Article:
Cancer biologists find a key that may unlock how tumors form and progress
July 22, 2015
An international team of scientists, led by a Virginia Tech researcher, determined that the number of chromosomes in a cell may be a key to understanding how cancer forms and progresses – a finding that could help inform new treatments.
Healthy human cells need 46 chromosomes to maintain the body’s development and survival. However, when mistakes occur during cell division, cells may display abnormal numbers of chromosomes – a condition known as aneuploidy.
"It has been known for a long time that cancer cells typically display aneuploidy, but the role that it plays in cancer development and progression is not understood," said Daniela Cimini, associate professor of biological sciences in the College of Science, a Fralin Life Science Institute affiliate, and a biology Fellow in the Virginia Bioinformatics Institute.
Using live imaging of human colorectal cancer cells and human cells derived from amniotic fluid, Cimini and her team found that when cells have an additional chromosome, the rate of cell division errors rises, increasing the frequency of aneuploidy.
Their discovery was published in May in eLife, an open-access journal focused on life science research.
"This work is exciting because previous studies in budding yeast suggested that aneuploidy can cause multiple forms of genome instability," said Angelika Amon, the Kathleen and Curtis Marble Professor of Cancer Research at the Massachusetts Institute of Technology, who was not involved in the research. "This study shows that at least some aneuploidies can also cause genome instability in humans. This could also provide an explanation for how aneuploidy drives the formation of tumors."
The team also identified a particular cell division defect in cells that have an extra copy of chromosome 13, as shown in this video.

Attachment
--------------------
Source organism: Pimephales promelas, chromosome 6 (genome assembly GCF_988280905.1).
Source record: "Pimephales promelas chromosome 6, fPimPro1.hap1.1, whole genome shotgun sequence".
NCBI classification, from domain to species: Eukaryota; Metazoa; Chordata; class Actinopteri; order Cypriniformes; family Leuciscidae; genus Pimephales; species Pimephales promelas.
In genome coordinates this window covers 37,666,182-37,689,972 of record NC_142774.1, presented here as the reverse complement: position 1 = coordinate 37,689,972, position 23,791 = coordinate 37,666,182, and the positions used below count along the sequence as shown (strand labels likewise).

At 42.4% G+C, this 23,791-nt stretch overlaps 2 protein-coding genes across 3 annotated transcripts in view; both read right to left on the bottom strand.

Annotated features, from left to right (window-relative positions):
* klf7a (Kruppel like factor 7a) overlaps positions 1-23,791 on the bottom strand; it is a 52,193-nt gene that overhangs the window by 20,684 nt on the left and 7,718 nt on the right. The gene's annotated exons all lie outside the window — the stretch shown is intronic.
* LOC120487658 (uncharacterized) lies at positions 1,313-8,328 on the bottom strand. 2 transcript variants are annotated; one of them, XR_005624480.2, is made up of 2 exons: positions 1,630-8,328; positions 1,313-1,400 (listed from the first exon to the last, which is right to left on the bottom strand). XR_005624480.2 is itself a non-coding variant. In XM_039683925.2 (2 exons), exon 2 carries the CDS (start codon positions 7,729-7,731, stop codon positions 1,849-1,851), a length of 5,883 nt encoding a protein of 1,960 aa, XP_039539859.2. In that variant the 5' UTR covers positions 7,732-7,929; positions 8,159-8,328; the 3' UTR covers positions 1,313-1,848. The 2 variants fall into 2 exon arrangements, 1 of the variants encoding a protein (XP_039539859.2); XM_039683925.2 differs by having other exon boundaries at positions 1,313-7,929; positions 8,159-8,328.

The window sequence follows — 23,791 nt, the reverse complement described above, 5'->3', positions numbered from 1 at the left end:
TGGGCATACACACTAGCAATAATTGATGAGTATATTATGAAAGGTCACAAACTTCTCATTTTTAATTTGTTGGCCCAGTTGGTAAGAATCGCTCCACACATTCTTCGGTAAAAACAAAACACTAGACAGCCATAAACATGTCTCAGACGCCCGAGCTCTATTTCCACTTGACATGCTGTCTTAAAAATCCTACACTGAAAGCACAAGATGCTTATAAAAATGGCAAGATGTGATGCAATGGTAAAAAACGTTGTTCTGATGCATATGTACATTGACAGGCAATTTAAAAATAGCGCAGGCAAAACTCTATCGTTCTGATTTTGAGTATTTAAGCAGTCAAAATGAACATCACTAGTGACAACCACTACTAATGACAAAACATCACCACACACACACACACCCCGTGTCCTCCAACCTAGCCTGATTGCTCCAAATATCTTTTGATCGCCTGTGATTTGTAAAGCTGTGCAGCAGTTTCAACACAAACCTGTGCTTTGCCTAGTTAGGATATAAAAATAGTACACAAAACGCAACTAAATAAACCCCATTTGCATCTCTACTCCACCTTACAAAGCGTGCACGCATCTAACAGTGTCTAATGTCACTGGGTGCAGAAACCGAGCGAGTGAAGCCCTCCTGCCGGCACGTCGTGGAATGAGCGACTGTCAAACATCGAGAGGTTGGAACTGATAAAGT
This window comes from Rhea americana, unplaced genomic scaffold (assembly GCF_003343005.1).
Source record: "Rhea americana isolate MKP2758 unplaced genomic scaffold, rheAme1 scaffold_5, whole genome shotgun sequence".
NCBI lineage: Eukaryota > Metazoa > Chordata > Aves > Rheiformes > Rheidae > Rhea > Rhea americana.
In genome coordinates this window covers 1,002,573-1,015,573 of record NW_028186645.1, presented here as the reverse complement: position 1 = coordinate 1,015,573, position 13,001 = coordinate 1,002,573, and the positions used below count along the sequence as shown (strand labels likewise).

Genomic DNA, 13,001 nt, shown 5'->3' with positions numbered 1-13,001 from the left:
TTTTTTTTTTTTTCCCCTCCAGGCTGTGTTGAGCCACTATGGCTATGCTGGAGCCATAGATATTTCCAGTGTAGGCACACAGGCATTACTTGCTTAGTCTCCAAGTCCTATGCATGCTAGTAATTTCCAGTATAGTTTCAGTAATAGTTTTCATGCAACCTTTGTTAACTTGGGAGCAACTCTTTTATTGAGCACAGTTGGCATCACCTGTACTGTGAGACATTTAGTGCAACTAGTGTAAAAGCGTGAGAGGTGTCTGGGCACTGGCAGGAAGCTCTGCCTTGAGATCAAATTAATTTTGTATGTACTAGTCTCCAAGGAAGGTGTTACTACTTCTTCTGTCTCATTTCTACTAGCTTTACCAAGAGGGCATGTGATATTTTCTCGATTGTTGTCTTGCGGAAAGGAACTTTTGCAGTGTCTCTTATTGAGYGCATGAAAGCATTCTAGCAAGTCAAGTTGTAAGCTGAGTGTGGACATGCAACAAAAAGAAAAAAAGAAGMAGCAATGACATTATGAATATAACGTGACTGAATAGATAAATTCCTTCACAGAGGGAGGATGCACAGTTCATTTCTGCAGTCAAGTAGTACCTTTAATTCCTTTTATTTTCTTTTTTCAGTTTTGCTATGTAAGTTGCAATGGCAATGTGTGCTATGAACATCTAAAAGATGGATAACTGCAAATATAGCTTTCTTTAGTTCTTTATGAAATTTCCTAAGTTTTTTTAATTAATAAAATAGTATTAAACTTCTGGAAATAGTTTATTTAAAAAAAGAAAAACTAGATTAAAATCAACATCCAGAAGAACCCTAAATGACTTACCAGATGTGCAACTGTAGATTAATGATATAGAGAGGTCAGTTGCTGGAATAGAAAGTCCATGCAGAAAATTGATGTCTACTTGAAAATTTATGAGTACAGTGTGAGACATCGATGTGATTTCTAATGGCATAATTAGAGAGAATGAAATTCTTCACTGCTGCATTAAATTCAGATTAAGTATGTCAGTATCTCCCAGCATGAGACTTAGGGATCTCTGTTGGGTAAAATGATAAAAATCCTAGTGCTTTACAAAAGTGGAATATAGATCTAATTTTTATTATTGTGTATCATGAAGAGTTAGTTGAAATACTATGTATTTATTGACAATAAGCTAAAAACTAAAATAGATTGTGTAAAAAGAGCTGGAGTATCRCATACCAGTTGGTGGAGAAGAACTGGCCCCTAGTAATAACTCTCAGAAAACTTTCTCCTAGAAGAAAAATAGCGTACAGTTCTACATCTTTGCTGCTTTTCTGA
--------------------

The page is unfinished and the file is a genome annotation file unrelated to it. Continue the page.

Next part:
"Cells that have an extra chromosome 13 often fail the last step of cell division, which is the final step of separation. This gives rise to cells with twice the number of chromosomes, which are known to be unstable and lead to tumor progression," said Elsa Logarinho, director of the aging and aneuploidy lab at the Institute for Molecular and Cellular Biology in Porto, Portugal, and co-corresponding author of the study. "Aneuploidy might also contribute to the earlier steps of tumor formation, thereby emerging as a potential therapeutic target in cancer treatment."
When cells with abnormal numbers of chromosomes divide, some of the daughter cells become diverse in chromosome number. That diversity, known as heterogeneity, may increase the tools a cancer can use to escape medical treatment.
"If you came up with the best drugs to kill 99 percent of cancer cells, that would not be enough, as the 1 percent would grow up to be heterogeneous again," said Josh Nicholson, who completed his doctoral degree in Cimini’s laboratory last spring and is first author on the paper.
A group of cancer cells with a range of chromosome numbers also may be better able to adapt within certain environments, explained Cimini.
The next step for Cimini and her team is to understand how specific characteristics of aneuploid cancer cells, down to specific chromosomes, effect cancer growth. In addition, the team plans to investigate how environmental conditions affect chromosome stability.
At left, three copies of chromosome 13, are labeled in red. At right, during one of the last steps of cell division, known as anaphase, chromosomes (in blue) move to opposite ends of the cell (in red) in preparation for it to split in two. But here an extra chromosome lags in the middle. Increased rates of these kinds of mistakes may make cancer cells more resistant to treatment. Photo courtesy of Elsa Logarinho.